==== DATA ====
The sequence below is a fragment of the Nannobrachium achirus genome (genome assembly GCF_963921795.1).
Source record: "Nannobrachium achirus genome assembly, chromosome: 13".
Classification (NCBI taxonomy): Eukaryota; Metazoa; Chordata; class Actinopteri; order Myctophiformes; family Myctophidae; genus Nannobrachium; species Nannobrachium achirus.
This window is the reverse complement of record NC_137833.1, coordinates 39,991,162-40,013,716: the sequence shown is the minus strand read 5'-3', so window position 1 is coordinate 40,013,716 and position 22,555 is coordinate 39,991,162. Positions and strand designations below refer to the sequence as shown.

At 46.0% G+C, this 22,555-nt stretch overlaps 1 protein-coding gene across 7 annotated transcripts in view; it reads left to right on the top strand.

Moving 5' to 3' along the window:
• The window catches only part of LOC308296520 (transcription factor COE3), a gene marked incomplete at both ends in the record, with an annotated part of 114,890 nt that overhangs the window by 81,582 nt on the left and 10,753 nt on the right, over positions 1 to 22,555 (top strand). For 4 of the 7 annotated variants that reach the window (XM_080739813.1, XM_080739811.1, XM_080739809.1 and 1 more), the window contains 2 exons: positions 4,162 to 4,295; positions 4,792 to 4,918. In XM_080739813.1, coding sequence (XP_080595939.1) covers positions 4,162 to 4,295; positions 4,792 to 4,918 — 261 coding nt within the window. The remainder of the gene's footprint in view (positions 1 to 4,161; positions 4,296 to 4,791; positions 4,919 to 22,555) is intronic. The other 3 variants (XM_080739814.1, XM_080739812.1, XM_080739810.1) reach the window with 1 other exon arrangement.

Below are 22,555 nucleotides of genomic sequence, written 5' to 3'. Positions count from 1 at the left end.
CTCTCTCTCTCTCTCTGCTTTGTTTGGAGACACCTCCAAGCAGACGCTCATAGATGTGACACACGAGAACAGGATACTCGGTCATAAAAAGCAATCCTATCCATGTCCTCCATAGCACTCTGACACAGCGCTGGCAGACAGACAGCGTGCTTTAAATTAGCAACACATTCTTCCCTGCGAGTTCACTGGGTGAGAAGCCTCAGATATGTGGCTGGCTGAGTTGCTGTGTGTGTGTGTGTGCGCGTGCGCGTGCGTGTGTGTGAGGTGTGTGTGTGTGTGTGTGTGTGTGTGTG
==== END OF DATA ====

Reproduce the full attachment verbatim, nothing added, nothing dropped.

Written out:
The sequence below is a fragment of the Nannobrachium achirus genome (genome assembly GCF_963921795.1).
Source record: "Nannobrachium achirus genome assembly, chromosome: 13".
Classification (NCBI taxonomy): Eukaryota; Metazoa; Chordata; class Actinopteri; order Myctophiformes; family Myctophidae; genus Nannobrachium; species Nannobrachium achirus.
This window is the reverse complement of record NC_137833.1, coordinates 39,991,162-40,013,716: the sequence shown is the minus strand read 5'-3', so window position 1 is coordinate 40,013,716 and position 22,555 is coordinate 39,991,162. Positions and strand designations below refer to the sequence as shown.

At 46.0% G+C, this 22,555-nt stretch overlaps 1 protein-coding gene across 7 annotated transcripts in view; it reads left to right on the top strand.

Moving 5' to 3' along the window:
• The window catches only part of LOC308296520 (transcription factor COE3), a gene marked incomplete at both ends in the record, with an annotated part of 114,890 nt that overhangs the window by 81,582 nt on the left and 10,753 nt on the right, over positions 1 to 22,555 (top strand). For 4 of the 7 annotated variants that reach the window (XM_080739813.1, XM_080739811.1, XM_080739809.1 and 1 more), the window contains 2 exons: positions 4,162 to 4,295; positions 4,792 to 4,918. In XM_080739813.1, coding sequence (XP_080595939.1) covers positions 4,162 to 4,295; positions 4,792 to 4,918 — 261 coding nt within the window. The remainder of the gene's footprint in view (positions 1 to 4,161; positions 4,296 to 4,791; positions 4,919 to 22,555) is intronic. The other 3 variants (XM_080739814.1, XM_080739812.1, XM_080739810.1) reach the window with 1 other exon arrangement.

Below are 22,555 nucleotides of genomic sequence, written 5' to 3'. Positions count from 1 at the left end.
CTCTCTCTCTCTCTCTGCTTTGTTTGGAGACACCTCCAAGCAGACGCTCATAGATGTGACACACGAGAACAGGATACTCGGTCATAAAAAGCAATCCTATCCATGTCCTCCATAGCACTCTGACACAGCGCTGGCAGACAGACAGCGTGCTTTAAATTAGCAACACATTCTTCCCTGCGAGTTCACTGGGTGAGAAGCCTCAGATATGTGGCTGGCTGAGTTGCTGTGTGTGTGTGTGTGCGCGTGCGCGTGCGTGTGTGTGAGGTGTGTGTGTGTGTGTGTGTGTGTGTGTG